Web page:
of biden being able to be a uniter which is something he promised to be? >> it is something he's promised to be in it is something that he has tried to do since day one. but you can't govern with the opposing party if the opposing party chooses not to want to govern. and that is what we have seen with the republican party. and yes, there was bipartisanship on the funding to ukraine. but make no mistake about that, that's because much mcconnell and other republicans want to see kind of a return to normalcy, when it comes to america's foreign policy. and this administration has done frankly, a fantastic job on foreign policy with ukraine, with finland and sweden on board to join nato. these are big accomplishments that will go down in the history books. but i do not think it will serve, it won't matter to him politically at home. >> juanita, we had late
breaking news friday evening that a trump appointed judge has blocked the lifting of covid related restrictions at the border, which were set to end monday. the justice department plans to appeal, but democrats have been split over the rules known as title 42. progressives are outraged over the inhumane treatment of migrants, but some lawmakers and conservatives districts are concerned about the political impact of a loser border policy. anti immigration republicans have been threatening to hold up badly needed covid relief, over the issue. where do you see this debate have next? >> looking like this debate is going to re-center itself on the fact that, anyone, children, families, people running for their lives, deserve to be treated in a humane way. they deserve to be have their basic rights and seek asylum respected. and that is the opinion of most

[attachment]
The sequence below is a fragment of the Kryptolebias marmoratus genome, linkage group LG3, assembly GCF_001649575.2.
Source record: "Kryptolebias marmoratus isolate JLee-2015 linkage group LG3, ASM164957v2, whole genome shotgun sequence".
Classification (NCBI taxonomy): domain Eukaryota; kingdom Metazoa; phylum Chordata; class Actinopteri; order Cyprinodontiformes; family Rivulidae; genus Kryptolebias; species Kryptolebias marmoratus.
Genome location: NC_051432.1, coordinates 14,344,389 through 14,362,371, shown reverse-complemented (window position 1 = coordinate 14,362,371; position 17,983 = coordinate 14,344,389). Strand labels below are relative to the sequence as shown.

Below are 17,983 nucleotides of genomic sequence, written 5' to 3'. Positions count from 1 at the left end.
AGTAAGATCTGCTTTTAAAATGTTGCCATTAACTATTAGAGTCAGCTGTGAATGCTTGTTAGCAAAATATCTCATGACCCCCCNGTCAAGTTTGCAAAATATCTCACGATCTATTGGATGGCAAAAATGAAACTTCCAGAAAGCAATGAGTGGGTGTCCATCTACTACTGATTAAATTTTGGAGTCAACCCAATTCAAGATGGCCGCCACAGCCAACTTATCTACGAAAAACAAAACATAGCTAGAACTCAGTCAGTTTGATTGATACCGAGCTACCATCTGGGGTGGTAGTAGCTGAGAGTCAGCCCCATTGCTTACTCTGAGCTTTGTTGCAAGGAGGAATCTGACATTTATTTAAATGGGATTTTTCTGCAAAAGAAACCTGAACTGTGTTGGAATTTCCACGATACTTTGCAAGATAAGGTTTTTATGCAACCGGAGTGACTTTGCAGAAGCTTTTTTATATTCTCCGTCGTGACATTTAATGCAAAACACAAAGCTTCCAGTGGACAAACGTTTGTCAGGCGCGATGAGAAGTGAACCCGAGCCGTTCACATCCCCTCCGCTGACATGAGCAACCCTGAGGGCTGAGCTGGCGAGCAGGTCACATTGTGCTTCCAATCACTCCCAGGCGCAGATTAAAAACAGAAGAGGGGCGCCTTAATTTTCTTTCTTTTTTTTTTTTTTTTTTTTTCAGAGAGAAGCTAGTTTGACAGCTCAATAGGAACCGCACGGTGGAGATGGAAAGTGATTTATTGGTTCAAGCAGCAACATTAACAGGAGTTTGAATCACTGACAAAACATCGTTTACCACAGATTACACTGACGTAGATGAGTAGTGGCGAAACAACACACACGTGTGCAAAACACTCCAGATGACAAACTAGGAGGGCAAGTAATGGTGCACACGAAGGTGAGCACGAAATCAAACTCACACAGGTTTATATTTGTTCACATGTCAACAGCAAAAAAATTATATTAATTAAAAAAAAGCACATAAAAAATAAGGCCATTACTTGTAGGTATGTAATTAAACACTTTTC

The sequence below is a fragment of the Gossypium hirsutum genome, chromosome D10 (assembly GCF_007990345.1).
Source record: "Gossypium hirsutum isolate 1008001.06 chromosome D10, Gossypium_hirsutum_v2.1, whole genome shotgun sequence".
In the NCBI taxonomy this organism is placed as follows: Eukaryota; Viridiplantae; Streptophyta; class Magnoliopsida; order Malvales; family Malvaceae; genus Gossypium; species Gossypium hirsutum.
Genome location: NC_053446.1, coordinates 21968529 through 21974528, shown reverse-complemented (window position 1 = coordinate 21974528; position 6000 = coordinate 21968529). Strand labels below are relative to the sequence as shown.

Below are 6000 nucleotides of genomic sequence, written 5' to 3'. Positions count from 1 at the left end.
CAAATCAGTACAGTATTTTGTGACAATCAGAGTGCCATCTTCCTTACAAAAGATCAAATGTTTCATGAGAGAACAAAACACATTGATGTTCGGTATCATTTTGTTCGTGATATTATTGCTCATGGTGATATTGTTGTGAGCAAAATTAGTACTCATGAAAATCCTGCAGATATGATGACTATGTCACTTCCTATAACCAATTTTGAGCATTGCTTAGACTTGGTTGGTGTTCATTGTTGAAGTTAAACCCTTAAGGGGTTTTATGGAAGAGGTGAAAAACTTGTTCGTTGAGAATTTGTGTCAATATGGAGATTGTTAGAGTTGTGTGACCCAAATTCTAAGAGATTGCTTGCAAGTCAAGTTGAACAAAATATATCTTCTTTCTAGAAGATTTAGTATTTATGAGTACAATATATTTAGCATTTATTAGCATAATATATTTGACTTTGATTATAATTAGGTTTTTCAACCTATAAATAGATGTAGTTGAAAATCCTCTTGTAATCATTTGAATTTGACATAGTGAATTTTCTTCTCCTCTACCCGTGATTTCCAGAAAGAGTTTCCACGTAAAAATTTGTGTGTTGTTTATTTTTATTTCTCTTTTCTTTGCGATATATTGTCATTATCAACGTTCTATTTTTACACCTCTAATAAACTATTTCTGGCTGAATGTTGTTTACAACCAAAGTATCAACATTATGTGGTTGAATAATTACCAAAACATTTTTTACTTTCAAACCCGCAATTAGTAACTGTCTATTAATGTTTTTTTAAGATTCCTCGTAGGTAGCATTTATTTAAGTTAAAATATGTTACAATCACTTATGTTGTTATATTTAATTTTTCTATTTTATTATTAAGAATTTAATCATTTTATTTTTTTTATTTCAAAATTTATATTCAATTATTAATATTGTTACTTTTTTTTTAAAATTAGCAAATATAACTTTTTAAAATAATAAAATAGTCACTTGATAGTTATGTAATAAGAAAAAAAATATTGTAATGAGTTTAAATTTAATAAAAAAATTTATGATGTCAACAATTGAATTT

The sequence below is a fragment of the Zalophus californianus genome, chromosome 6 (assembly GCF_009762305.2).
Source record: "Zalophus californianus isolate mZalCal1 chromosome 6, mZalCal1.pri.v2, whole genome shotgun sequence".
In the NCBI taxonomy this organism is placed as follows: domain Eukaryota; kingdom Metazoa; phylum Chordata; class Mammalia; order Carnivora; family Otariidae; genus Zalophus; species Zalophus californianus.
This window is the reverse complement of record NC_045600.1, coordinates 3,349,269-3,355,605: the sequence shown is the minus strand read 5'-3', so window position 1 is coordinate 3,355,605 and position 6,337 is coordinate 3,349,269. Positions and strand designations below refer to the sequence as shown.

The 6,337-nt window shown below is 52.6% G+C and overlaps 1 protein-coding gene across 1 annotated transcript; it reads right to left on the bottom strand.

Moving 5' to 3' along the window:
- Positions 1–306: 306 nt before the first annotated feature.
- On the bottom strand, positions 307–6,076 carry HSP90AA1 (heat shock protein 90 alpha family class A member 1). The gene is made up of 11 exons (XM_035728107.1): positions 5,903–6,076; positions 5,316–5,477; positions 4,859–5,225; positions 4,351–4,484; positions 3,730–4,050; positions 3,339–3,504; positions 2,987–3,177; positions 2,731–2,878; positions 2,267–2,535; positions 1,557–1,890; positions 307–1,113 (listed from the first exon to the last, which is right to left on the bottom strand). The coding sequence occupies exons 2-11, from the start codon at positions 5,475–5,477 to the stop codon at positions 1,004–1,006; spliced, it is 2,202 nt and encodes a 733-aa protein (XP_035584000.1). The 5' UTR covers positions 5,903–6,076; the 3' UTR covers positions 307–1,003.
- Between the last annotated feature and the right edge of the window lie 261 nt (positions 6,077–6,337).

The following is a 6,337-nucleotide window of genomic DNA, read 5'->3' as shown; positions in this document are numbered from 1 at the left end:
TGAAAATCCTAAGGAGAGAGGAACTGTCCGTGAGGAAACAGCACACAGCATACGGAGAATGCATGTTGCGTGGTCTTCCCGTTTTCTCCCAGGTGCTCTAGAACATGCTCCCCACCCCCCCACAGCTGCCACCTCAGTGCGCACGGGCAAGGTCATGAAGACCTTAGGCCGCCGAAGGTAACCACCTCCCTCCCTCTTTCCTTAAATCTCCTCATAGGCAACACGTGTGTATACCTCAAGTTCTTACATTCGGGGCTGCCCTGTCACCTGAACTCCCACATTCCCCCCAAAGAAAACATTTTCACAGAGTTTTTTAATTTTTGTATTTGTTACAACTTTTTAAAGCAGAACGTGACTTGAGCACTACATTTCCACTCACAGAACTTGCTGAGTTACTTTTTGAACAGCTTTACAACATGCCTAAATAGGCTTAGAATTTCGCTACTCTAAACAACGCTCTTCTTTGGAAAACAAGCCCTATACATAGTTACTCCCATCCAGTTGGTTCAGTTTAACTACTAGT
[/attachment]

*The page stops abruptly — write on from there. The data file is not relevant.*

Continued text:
of america. so i believe that is something the democrats should be leaning on. internally and externally. but, i think the judges ruling also emphasizes that this policy was not about asylum seekers, it was about racist xenophobic, harmful moves that trump could make an his trump appointed judges could uphold. that is what we are seeing here. but i think also is telling us the fact that the republicans you found this suit, are the same republicans who essentially said they've been downplaying covid this entire pandemic. they have been rejecting precautions's entire pandemic, but now now in the cdc says that the data doesn't back it up, they are saying that covid is the reason why they should stay in place. but rev, i hope democrats continue to call this out for what it is, called the fact that it most times black and brown migrants who are seeking asylum, and that it needs to end now. >> susan, it appears the republican senate primary in pennsylvania is headed for a recount. unless former hedge funds ceo
david mccormack concedes to tv doctor limit oz, doctor oz before wednesday, an automatic recount is likely to be triggered. now earlier in the week, former president trump called on his candidate, doctor oz, to prematurely declare victory. in what could be a preview of chaos to come in the midterms, and beyond. what are your thoughts on the pennsylvania -- ? >> you know and i was a kid my mom would say, if your friend of the brooklyn bridge? would you and you know it is the same kind of scenario. >> smart. mom >> if doctor oz wants to follow donald trump's lead, it will lead him to losing in november, much is it cause donald trump to lose in 2020. so it's only donald trump wanting to rally up his people,
and so problems into the process and saying that it is not fair. we have the elections were one, pennsylvania was won by joe biden. it was fair, they did a recount, the numbers and change. and that is usually what happens in recounts. i think you know, mccormack saying he is hopeful that that is what candidates are supposed to do. >> when eta, the next hot primaries to watch our tuesday in georgia, and today we got some positive news out of the peach state. according to the washington polls, voter turnout is surging despite the states controversial voter restriction law passed by republicans. voting rights groups and democrats say they have changed their strategies to mobilize voters under the new rules. one example is moving souls to the polls events, to saturday. 's how encouraging are these developments? >> very. i think it shows that advocacy